Last modified: 25 Feb 2019 13:33 | Anonymous member
  • 25 Feb 2019 11:23
    Message # 7185591

    When I read MINGMING by Roger Taylor, amazing stories, BUT about his almost impossible situation on the west coast of island to get out away from the coast I wonder why this rider of the big oceans is sailing a bilge keel ?  Already the advantage of the Junk Rig is not going upwind.  And he is not going to land so not bothered by tides.  Perhaps just a coïncidence.

    After all my readings last year, when sailing alone or with people who know little about sailing, from what I see, the Junk Rig is the only way to go unless someone is in a hurry to get somewhere with lots of upwind salings.  Not having to go forward to change sails and stading in a storm trying to gather the main sail is a hugh advantage. Also the fact that one can check forward without getting out in the cockpit during a storm.

    I talked to a friend who sailed around the world with a steel flat bottom 12 meter centerboarder, not a Junk Rigged, and he always told me that in the trade winds going downwind, the confort is amazing. As a dingy sailor of Laser and Snipe I can understand this. This friend who sailed all the way around the amazon river and wrote books about it, told me about a crossing in the pacific with strong winds where another sailboat with a normal keel had a tremendous hard time and because of this sold the boat and went home. 

    So it is about trade offs. Going well upwind and be bothered downwind.I suppose all depends also on where on is heading.

    But when MINGMING cannot even track forward facing the wind, I think this could almost be a dangerous situation since one cannot depend on the engine, it will not start when it is critical, that is always when it will not start :)  and MINGMING does not have an engine !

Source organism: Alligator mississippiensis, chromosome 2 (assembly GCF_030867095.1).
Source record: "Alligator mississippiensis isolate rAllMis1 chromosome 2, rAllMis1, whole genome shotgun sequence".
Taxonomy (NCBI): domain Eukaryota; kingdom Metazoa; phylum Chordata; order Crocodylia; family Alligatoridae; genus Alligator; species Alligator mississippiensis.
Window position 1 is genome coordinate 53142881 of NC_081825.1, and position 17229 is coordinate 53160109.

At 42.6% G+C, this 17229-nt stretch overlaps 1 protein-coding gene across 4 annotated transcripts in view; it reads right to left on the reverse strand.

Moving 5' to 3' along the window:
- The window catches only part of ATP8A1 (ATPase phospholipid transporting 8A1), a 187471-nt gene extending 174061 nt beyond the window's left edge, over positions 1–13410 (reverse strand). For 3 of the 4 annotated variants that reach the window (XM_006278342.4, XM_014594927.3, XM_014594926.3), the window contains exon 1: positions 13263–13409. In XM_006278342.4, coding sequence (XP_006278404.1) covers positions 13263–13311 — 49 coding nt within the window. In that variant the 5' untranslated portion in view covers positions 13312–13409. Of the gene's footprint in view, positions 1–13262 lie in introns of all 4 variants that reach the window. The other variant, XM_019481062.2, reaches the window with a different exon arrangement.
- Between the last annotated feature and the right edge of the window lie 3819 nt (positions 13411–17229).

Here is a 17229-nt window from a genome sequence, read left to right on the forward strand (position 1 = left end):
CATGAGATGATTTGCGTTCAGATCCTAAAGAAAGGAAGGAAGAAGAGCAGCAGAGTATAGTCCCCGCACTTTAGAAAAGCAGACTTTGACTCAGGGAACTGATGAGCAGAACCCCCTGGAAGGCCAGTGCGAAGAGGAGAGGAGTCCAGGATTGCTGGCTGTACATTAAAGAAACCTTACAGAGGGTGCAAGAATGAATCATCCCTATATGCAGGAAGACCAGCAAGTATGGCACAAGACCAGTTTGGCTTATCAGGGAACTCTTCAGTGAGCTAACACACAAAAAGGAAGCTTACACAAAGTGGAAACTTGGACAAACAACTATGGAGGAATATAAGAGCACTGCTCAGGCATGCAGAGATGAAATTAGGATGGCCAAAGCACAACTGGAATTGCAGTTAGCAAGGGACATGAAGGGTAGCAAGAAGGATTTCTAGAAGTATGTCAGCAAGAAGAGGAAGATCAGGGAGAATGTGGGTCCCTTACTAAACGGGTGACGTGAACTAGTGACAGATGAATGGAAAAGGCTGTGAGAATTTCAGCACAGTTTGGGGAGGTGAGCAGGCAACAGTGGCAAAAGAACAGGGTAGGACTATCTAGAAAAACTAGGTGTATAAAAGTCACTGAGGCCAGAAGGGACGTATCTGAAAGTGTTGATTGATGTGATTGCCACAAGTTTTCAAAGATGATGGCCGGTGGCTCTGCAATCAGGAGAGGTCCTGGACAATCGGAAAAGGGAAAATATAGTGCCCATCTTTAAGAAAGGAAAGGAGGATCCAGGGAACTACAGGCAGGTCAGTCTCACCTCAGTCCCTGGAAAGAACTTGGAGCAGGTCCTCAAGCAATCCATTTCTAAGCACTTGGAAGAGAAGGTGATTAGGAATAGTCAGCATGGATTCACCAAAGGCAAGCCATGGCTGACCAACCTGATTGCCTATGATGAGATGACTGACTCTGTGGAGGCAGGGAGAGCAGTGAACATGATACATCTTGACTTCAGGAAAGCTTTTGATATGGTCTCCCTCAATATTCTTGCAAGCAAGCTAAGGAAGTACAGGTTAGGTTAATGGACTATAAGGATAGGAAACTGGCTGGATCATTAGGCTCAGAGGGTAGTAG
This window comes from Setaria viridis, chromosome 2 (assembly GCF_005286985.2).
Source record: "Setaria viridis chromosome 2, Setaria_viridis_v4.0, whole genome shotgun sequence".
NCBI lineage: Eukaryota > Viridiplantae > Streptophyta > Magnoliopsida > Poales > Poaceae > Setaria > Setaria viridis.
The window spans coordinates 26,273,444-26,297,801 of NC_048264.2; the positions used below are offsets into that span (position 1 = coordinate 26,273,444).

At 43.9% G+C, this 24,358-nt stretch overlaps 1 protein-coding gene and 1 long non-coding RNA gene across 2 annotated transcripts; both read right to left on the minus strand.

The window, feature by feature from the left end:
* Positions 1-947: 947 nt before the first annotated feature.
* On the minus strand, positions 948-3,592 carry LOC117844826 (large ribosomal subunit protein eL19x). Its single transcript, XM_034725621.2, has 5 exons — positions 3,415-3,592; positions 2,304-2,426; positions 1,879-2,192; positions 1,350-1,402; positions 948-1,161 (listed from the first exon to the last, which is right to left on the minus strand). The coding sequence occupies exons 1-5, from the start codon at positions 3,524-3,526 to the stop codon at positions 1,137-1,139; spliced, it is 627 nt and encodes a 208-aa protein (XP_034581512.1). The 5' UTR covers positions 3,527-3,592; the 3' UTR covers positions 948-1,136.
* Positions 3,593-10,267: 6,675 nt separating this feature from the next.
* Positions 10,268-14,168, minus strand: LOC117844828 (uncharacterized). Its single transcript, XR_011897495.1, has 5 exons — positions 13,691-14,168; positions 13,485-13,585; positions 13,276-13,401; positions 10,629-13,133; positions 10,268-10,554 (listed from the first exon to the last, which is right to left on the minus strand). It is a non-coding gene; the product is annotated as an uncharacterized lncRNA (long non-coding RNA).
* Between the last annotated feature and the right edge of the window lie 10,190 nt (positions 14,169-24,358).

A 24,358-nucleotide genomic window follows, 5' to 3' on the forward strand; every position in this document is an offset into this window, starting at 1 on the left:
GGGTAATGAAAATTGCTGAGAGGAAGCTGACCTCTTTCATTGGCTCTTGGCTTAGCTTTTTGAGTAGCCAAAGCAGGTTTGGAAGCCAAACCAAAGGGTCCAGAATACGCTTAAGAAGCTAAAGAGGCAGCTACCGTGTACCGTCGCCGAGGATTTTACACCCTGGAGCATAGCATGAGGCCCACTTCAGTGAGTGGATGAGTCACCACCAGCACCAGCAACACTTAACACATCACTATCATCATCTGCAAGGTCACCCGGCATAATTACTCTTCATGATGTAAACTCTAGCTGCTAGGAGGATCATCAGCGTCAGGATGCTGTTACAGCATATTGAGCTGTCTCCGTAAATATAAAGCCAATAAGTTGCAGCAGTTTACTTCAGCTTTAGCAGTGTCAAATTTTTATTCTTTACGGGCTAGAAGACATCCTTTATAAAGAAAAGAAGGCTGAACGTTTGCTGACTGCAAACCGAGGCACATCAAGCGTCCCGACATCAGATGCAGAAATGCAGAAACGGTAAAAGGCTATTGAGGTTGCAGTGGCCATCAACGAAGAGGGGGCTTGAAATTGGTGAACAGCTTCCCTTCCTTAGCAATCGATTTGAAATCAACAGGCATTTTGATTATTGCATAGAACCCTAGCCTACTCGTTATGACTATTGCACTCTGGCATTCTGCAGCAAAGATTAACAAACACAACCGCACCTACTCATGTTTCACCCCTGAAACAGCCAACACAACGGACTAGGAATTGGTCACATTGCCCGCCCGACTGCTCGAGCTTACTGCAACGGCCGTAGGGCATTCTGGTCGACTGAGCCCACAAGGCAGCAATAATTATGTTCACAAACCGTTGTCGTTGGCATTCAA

However, MINGMING is a very small boat.

    The second ideal sailboat to me is a flat bottom 26-30 feet sailboat with centerboard, although there is a risk that the centerboard might not work one day, I think this  risk is minimal if one takes care to check it out now and then. 

    The bilge keel would be my first choice because when wanting to leave the boat in a boat yard for a year it is less prone to fall over during storms. When there is a lot of tide llike in the UK and north of France in case of trouble, she will sit steady for 12 hours. Easy to clean the bottom between two tides. The 3 feet draft makes her able to go through rivers and channels and get close to a beach.

    To find a Westerly Centuar 26 with a Bilge Keel with a Junk Rig is not easy, but converting one does not seem to be impossible. 

    I understand that there are some professionals in the UK who can help out with this ?

    A Westerly Centuar 26 would take me to the Atlantic Islands to start with some modifications of the cockpit and so on. The big windows would have to be either changed to something indestructable or made less big for safety.  I would install an autopilote like the MINGMING so that I can change course without going outside when raining and cold and why not build a tinier watch tower like in the fourth book MINGMING.

    But I would like to know :

    if a bilge keel like the Westerly Centuar26 rolls heavily going downwind in stormy wheather like a gale ? 

    And if she is able to go upwind in a gale with a Junk Rig ?

    All the best, Raymond